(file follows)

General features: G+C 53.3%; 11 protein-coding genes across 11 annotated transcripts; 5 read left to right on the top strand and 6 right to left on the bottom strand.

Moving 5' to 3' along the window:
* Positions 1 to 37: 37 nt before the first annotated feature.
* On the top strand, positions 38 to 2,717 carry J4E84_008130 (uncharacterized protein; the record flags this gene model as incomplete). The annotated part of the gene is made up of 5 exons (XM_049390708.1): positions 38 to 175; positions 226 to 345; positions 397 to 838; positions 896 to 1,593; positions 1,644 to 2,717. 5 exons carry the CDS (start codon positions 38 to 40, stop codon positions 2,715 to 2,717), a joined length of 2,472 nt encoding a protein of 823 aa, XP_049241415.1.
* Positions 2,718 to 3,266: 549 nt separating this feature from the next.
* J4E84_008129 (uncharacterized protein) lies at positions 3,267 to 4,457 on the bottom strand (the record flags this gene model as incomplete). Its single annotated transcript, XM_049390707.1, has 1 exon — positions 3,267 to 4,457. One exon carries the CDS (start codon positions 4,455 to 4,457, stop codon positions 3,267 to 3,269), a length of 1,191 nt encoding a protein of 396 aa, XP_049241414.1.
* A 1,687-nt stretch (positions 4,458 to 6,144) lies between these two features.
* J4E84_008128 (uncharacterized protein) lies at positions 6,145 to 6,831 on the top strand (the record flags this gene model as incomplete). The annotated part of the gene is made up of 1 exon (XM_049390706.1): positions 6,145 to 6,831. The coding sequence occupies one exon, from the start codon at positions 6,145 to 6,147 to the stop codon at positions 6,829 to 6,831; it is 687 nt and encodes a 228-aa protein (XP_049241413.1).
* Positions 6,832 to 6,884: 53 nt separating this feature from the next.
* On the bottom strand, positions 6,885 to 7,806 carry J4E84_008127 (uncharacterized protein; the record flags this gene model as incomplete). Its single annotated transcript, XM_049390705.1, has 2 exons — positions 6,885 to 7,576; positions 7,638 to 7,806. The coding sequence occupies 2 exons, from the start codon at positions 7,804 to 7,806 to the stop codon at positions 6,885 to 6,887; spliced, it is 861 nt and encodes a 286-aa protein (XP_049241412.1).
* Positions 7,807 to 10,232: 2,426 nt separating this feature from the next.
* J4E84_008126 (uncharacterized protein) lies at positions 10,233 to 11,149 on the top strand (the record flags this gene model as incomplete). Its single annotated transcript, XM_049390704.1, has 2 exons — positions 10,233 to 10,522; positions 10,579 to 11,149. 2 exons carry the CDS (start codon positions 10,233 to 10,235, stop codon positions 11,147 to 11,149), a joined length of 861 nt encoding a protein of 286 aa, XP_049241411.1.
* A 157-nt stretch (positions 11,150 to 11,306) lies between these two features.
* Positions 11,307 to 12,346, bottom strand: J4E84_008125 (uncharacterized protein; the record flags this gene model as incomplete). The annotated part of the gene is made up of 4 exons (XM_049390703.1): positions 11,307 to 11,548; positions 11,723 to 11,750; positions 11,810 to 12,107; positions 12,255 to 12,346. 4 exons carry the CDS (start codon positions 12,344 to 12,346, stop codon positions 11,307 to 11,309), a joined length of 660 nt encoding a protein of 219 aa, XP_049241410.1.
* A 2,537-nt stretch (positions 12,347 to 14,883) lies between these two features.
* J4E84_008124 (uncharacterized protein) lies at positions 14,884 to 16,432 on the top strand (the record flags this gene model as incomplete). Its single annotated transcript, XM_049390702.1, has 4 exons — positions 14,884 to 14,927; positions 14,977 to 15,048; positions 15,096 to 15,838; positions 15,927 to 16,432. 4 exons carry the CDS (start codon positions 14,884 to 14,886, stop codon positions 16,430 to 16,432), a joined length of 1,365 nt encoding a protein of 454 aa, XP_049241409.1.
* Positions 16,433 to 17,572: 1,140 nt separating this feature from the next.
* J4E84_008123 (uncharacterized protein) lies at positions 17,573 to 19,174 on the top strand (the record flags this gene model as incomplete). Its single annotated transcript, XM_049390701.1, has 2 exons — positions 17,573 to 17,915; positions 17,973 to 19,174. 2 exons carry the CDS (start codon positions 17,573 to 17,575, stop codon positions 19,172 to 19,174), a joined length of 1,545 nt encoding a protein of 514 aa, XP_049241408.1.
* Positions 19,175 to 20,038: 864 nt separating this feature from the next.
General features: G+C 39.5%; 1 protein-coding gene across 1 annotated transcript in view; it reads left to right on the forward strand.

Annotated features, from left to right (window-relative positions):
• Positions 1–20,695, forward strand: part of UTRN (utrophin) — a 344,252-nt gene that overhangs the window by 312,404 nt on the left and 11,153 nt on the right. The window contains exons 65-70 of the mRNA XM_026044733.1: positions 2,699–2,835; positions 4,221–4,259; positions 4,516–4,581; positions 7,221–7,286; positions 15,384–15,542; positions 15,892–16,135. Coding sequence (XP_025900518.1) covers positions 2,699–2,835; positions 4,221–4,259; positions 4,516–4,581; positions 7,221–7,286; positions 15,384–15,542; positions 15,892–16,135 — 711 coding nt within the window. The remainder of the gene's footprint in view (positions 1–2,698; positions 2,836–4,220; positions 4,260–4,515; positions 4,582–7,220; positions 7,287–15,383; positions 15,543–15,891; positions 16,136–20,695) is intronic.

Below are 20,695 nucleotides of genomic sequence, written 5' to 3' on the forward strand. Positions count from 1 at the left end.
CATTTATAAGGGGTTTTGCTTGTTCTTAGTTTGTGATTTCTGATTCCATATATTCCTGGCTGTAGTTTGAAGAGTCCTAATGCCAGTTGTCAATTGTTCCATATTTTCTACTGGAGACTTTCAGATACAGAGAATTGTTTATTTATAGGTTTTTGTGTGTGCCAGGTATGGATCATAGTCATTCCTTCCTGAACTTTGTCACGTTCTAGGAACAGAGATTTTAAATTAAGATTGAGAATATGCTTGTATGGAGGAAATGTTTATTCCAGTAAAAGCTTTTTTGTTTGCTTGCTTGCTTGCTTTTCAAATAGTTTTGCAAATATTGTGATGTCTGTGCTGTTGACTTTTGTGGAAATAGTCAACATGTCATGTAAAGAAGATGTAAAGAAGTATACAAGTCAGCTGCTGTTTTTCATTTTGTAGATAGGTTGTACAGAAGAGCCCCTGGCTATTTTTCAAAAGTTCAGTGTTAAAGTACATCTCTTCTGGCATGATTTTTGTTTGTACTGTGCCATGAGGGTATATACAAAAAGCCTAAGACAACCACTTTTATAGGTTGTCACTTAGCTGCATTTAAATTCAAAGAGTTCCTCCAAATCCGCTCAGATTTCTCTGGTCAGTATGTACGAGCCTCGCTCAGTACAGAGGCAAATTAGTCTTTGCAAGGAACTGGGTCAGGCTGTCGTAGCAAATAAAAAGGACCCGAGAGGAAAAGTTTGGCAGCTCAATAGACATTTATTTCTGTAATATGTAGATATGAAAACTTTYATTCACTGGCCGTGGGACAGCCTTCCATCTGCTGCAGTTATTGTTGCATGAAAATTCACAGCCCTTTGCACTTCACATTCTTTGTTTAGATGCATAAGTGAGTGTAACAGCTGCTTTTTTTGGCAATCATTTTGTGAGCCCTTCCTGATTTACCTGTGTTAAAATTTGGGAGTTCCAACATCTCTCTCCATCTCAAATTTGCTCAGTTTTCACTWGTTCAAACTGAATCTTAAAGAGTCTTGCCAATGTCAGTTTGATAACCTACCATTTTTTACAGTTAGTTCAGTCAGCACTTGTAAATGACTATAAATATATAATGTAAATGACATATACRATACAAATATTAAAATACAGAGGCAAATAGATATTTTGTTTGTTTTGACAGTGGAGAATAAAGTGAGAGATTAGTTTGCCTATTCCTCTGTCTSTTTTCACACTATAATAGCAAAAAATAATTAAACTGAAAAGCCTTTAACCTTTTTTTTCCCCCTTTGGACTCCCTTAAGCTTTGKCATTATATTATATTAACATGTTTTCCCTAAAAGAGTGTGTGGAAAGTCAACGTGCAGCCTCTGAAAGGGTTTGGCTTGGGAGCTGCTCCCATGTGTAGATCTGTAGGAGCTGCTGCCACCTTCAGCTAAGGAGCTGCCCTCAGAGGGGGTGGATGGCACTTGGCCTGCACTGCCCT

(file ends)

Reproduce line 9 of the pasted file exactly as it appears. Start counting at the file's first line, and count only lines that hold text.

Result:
* Positions 6,832 to 6,884: 53 nt separating this feature from the next.